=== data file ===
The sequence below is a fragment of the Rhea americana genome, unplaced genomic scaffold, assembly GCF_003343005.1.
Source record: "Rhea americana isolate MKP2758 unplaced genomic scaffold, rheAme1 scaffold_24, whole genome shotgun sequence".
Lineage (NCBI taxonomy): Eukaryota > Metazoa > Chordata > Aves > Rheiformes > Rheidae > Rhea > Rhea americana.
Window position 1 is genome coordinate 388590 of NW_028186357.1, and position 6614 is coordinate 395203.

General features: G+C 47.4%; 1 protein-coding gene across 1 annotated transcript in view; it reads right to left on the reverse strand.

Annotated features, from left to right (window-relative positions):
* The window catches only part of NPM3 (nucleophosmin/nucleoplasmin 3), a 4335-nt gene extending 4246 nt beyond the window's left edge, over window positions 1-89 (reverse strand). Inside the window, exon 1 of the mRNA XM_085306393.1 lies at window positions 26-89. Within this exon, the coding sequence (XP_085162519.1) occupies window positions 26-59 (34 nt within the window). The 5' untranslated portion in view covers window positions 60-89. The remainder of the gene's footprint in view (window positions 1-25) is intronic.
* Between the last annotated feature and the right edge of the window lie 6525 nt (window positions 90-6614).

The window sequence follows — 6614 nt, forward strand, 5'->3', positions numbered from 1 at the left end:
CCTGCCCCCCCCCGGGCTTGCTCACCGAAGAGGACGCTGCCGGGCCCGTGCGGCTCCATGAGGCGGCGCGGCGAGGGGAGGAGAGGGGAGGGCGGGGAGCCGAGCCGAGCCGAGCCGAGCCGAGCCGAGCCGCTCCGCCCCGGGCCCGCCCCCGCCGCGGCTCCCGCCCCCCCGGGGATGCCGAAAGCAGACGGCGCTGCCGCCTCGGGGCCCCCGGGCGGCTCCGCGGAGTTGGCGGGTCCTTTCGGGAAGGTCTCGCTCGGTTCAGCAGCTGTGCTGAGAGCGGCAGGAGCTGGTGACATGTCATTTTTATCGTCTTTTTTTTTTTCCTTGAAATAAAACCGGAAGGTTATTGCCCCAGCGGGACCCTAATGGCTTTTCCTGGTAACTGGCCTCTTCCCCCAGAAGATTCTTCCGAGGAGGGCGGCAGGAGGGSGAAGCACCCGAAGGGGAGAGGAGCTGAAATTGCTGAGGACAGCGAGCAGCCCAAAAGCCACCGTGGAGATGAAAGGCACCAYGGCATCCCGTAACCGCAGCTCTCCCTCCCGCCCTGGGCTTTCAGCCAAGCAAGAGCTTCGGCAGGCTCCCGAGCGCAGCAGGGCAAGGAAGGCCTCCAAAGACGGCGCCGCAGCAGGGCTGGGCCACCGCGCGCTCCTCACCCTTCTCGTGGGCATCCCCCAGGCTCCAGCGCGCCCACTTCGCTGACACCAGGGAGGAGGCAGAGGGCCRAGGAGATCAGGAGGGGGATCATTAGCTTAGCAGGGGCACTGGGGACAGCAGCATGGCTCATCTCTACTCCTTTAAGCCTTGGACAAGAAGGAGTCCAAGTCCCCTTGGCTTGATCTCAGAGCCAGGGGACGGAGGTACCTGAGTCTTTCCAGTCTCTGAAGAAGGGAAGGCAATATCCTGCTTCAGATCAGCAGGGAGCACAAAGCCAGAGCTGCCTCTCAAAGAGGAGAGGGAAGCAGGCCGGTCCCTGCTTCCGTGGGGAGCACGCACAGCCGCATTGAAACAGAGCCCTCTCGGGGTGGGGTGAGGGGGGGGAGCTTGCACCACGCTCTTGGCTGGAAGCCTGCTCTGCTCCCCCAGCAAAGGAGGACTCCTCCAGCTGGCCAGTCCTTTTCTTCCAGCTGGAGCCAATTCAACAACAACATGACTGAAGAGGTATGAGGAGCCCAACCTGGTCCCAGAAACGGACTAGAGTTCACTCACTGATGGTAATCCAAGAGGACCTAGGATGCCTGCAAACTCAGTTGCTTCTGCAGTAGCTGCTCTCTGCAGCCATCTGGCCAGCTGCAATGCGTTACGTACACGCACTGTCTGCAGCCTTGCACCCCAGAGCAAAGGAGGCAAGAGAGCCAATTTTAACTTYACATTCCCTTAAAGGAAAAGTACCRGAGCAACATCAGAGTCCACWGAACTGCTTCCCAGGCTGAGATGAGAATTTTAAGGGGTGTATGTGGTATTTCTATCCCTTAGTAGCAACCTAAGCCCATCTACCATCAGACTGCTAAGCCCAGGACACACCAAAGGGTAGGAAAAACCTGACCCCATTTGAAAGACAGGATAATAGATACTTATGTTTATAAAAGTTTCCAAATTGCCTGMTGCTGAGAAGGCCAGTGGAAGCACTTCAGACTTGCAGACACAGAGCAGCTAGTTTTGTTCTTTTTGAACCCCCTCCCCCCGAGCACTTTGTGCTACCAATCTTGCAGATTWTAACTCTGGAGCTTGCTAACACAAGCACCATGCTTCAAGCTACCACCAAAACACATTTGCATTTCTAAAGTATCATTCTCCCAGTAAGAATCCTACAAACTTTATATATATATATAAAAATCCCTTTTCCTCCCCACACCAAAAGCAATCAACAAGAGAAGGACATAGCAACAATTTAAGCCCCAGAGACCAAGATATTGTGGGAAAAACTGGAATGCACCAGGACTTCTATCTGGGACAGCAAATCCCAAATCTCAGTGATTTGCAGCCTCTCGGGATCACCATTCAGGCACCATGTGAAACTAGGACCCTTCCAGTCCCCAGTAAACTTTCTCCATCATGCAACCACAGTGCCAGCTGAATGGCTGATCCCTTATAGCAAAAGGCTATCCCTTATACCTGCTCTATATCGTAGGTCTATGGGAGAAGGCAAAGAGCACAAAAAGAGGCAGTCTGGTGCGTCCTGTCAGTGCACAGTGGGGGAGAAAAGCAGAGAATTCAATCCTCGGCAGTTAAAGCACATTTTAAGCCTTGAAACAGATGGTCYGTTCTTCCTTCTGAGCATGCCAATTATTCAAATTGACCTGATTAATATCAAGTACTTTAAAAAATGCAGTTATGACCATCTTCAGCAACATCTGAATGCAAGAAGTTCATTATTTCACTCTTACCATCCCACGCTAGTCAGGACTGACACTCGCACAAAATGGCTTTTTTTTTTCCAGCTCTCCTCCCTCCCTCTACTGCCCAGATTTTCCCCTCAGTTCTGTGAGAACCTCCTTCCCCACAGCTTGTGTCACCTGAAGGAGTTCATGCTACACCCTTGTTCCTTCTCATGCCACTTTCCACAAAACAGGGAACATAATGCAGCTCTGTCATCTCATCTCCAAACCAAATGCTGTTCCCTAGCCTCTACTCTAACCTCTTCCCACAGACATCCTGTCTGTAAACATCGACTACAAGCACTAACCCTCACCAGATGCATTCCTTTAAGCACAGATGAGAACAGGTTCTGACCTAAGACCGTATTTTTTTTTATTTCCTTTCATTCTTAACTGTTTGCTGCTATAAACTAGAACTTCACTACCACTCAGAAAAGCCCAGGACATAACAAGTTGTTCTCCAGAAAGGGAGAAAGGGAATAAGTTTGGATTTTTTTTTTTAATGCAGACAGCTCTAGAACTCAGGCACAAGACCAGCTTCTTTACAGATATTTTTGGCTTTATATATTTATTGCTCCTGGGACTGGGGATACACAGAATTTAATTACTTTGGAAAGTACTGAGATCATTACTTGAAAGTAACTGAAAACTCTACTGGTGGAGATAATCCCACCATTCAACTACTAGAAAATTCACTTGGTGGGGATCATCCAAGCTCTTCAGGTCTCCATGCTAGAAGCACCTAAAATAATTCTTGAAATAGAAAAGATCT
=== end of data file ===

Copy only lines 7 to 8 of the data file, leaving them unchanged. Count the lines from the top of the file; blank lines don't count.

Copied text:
* The window catches only part of NPM3 (nucleophosmin/nucleoplasmin 3), a 4335-nt gene extending 4246 nt beyond the window's left edge, over window positions 1-89 (reverse strand). Inside the window, exon 1 of the mRNA XM_085306393.1 lies at window positions 26-89. Within this exon, the coding sequence (XP_085162519.1) occupies window positions 26-59 (34 nt within the window). The 5' untranslated portion in view covers window positions 60-89. The remainder of the gene's footprint in view (window positions 1-25) is intronic.
* Between the last annotated feature and the right edge of the window lie 6525 nt (window positions 90-6614).